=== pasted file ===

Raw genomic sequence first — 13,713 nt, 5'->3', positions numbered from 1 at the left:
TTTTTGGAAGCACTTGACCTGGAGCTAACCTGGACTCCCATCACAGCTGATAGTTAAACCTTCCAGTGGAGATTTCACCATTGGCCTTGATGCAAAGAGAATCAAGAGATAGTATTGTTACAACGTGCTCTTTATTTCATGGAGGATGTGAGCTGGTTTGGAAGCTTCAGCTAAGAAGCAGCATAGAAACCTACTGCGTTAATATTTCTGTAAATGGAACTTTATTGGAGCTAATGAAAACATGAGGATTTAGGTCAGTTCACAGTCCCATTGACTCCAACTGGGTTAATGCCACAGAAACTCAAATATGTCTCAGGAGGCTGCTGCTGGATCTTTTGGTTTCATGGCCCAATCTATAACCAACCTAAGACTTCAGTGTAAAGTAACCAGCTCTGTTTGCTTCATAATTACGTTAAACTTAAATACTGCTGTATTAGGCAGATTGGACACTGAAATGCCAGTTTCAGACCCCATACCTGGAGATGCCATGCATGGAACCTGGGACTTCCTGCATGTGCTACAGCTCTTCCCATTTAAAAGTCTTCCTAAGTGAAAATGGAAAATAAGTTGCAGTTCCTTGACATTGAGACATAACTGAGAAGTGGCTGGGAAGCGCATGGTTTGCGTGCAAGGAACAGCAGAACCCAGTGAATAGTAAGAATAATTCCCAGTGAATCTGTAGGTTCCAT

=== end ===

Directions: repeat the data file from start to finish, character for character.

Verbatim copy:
Raw genomic sequence first — 13,713 nt, 5'->3', positions numbered from 1 at the left:
TTTTTGGAAGCACTTGACCTGGAGCTAACCTGGACTCCCATCACAGCTGATAGTTAAACCTTCCAGTGGAGATTTCACCATTGGCCTTGATGCAAAGAGAATCAAGAGATAGTATTGTTACAACGTGCTCTTTATTTCATGGAGGATGTGAGCTGGTTTGGAAGCTTCAGCTAAGAAGCAGCATAGAAACCTACTGCGTTAATATTTCTGTAAATGGAACTTTATTGGAGCTAATGAAAACATGAGGATTTAGGTCAGTTCACAGTCCCATTGACTCCAACTGGGTTAATGCCACAGAAACTCAAATATGTCTCAGGAGGCTGCTGCTGGATCTTTTGGTTTCATGGCCCAATCTATAACCAACCTAAGACTTCAGTGTAAAGTAACCAGCTCTGTTTGCTTCATAATTACGTTAAACTTAAATACTGCTGTATTAGGCAGATTGGACACTGAAATGCCAGTTTCAGACCCCATACCTGGAGATGCCATGCATGGAACCTGGGACTTCCTGCATGTGCTACAGCTCTTCCCATTTAAAAGTCTTCCTAAGTGAAAATGGAAAATAAGTTGCAGTTCCTTGACATTGAGACATAACTGAGAAGTGGCTGGGAAGCGCATGGTTTGCGTGCAAGGAACAGCAGAACCCAGTGAATAGTAAGAATAATTCCCAGTGAATCTGTAGGTTCCAT